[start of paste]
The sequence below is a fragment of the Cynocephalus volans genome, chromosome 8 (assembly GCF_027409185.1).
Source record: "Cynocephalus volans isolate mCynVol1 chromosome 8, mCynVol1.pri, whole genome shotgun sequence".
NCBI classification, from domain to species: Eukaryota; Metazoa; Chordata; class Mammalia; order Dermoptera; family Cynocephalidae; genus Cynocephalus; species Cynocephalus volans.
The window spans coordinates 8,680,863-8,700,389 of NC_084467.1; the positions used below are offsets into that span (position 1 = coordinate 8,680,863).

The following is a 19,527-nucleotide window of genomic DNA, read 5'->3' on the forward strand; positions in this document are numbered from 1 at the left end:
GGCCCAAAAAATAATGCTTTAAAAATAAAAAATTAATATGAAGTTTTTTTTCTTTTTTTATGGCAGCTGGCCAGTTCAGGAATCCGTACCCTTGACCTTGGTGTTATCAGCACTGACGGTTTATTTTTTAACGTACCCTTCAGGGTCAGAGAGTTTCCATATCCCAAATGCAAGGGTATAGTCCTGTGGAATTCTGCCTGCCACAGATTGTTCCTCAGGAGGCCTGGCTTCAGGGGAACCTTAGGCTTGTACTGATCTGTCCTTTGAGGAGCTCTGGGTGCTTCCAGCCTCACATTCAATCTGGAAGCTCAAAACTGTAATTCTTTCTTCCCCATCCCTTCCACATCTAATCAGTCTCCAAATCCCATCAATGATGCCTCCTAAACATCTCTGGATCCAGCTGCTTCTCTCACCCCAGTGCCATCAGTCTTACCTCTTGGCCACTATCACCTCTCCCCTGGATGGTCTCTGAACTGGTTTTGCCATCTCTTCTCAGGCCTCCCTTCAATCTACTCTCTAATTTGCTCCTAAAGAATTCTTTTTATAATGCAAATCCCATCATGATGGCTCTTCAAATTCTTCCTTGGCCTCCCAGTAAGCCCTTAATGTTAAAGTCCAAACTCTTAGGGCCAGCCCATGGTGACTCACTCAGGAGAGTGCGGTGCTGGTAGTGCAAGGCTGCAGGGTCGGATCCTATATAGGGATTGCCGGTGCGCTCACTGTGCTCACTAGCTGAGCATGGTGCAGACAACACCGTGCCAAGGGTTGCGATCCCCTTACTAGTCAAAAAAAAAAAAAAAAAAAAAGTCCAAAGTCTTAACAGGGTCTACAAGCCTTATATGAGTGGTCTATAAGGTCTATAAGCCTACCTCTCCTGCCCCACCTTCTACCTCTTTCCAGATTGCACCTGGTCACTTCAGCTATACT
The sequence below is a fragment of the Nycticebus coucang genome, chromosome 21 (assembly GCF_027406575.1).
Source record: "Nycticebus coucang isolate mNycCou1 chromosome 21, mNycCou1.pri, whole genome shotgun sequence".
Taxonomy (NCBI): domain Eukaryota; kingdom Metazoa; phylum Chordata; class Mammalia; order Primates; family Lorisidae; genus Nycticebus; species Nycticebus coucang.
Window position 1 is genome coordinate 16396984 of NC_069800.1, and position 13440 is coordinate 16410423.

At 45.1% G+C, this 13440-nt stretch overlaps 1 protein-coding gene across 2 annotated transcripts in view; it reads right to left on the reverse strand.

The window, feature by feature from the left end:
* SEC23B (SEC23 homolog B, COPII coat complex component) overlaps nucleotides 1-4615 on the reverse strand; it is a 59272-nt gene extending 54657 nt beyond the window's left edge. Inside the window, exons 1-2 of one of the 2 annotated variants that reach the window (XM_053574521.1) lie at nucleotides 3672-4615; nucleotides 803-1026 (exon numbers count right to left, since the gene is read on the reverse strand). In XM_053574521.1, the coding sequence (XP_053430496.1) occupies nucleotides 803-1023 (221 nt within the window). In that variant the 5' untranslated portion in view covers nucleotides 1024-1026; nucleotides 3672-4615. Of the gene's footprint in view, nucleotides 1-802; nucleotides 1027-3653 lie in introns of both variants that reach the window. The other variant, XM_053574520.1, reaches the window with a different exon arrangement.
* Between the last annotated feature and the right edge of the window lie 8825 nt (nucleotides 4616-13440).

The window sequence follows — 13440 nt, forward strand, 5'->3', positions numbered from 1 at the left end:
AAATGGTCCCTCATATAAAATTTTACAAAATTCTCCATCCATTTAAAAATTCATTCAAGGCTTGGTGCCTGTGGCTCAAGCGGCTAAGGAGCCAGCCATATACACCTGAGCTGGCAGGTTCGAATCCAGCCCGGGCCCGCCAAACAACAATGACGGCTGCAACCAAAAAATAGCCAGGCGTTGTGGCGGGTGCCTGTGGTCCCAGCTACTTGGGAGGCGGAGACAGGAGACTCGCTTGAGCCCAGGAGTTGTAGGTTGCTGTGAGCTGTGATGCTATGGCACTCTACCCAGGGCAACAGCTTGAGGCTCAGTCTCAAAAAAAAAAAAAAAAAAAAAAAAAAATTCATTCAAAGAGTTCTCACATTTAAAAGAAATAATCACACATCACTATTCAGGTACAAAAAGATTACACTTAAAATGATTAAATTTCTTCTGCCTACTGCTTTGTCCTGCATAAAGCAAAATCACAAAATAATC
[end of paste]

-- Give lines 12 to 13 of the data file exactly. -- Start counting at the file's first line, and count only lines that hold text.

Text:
The window, feature by feature from the left end:
* SEC23B (SEC23 homolog B, COPII coat complex component) overlaps nucleotides 1-4615 on the reverse strand; it is a 59272-nt gene extending 54657 nt beyond the window's left edge. Inside the window, exons 1-2 of one of the 2 annotated variants that reach the window (XM_053574521.1) lie at nucleotides 3672-4615; nucleotides 803-1026 (exon numbers count right to left, since the gene is read on the reverse strand). In XM_053574521.1, the coding sequence (XP_053430496.1) occupies nucleotides 803-1023 (221 nt within the window). In that variant the 5' untranslated portion in view covers nucleotides 1024-1026; nucleotides 3672-4615. Of the gene's footprint in view, nucleotides 1-802; nucleotides 1027-3653 lie in introns of both variants that reach the window. The other variant, XM_053574520.1, reaches the window with a different exon arrangement.